The Myth of a Gold Bubble

Recently, as gold has notched up new all time record after new all time record, there has been a flurry of articles claiming that gold is in a bubble. This is nothing short of ridiculous but not at all surprising. It is not surprising because humans have a habit of not recognizing what is the root cause of a change.

For example, the mother of little Johnny will tell you that the clothes she bought for Little Johnny last summer "have gotten too small for him". In reality the clothes haven't changed in size at all but Little Johnny got too big for them. You will often hear people say something like "since getting my new job the days just fly by". In reality the speed of rotation of the earth does not get affected by someone landing a new job! Another example is the pensioner who claims "I had to move to an apartment because the stairs in my old house had become too difficult for me to climb". In reality the stairs hadn't changed a bit but the pensioner had become too frail to climb them.

In the same vein the prognostications about the gold market being in a bubble are completely the inverse of what they should be. The real consideration is the purchasing power of the dollar. Figure 1 shows how many milligrams of gold the dollar could buy from 2001 through to today (10/1/2010). In April 2001 one US dollar could buy 125 mg of gold while today it will only buy 24.3 mg. The purchasing power or the dollar with respect to gold is on a well defined exponential decay, as shown by the black curve match. Is this decline in purchasing power because gold became more scarce? In terms of real physical gold the answer is "no" because the real physical gold stock of the world grows by about 1.3% each year due to new mine supply, but we will discuss this further below. What about the dollar, did it become more abundant? It sure did! In 2001 the money supply as measured by M3 was $6 trillion while today it is approximately $14 trillion.

Figure 1: Purchasing power of one US dollar expressed in milligrams of gold.

Asking if gold is in a bubble is akin to wondering how little Johnny's clothes became too small. Instead one has to ask how the dollar could have been so mismanaged such that its promiscuous rate of production has set it on a path to certain destruction defined as zero purchasing power with respect to gold. It can clearly be seen in Figure 1 that is where the dollar is headed.

I have written several articles about how the supply of gold has been artificially increased by the supply of "paper gold". The main culprits are the bullion banks operating on the London Bullion Market Association over the counter gold market. These banks sell just ledger entries of gold to their customers who hold "unallocated" accounts and have, by my estimates, less than 3% gold reserves to back those sales.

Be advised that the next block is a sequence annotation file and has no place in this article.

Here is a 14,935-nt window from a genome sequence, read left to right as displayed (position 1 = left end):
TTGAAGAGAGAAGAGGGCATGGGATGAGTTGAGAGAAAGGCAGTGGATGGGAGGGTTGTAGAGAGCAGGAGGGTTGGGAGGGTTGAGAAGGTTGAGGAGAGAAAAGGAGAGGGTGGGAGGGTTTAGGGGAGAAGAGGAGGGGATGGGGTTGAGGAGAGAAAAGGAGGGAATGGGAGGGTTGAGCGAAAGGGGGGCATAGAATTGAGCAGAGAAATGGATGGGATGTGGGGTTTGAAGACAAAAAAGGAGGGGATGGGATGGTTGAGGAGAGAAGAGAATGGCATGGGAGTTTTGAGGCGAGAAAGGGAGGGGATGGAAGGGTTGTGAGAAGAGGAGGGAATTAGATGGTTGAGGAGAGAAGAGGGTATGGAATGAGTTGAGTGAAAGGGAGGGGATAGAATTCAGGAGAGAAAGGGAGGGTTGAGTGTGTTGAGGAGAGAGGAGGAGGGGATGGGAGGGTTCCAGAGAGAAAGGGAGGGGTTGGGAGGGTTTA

One of the biggest casualties of the financial crisis is that trust in the banks has completely evaporated. As a consequence more and more customers are asking to take delivery of their unallocated gold. This was confirmed recently by UBS, which is itself a bullion bank. In a GATA dispatch on Aug. 2 a UBS report was quoted that stated "a new trend in 2010 is the movement toward fully allocated physical gold. In H2 and 2011, we expect this type of gold exposure will deepen as new and existing investors diversify a portion of their gold reserves to purely allocated form. Quite simply, such customers are limiting their weight of paper gold exposure."

As investors shun paper gold there will be a growing shortage of physical metal to meet demand which will drive down further the purchasing power of the US dollar (and all fiat currencies) with respect to gold. Furthermore, the Federal Reserve in its September FOMC announcement said that it would now not simply be trying to avoid deflation but to actually create inflation. These two factors together guarantee high inflation and most likely hyperinflation.

Figure 2 shows a chart of a hypothetical gold price evolution against time. I am sure that many anti-gold analysts would claim that such a chart would represent a highly unstable bubble in gold. But this would not be true.

Figure 2: Hypothetical gold price.

Figure 3 shows that this rapidly climbing gold price is generated simply from fiat currency destruction. Figure 2 is just the reciprocal of the dollar purchasing power of figure 3. This is not a bubble in gold but a destruction of the paper currency. Such currency destruction has always happened throughout history of which the most famous examples are Weimar Germany and Zimbabwe.

Figure 3: Hypothetical purchasing power of the US dollar.

Gold is not in a bubble; it is instead fiat currencies that are in their death throes as governments globally engage in competitive currency debasement and "paper gold" becomes unacceptable to investors creating a run on the bullion banks meager stocks of real physical gold.

Adrian Douglas is editor of the Market Force Analysis newsletter and a member of the Gold Anti-Trust Action Committee's (GATA) board of directors.

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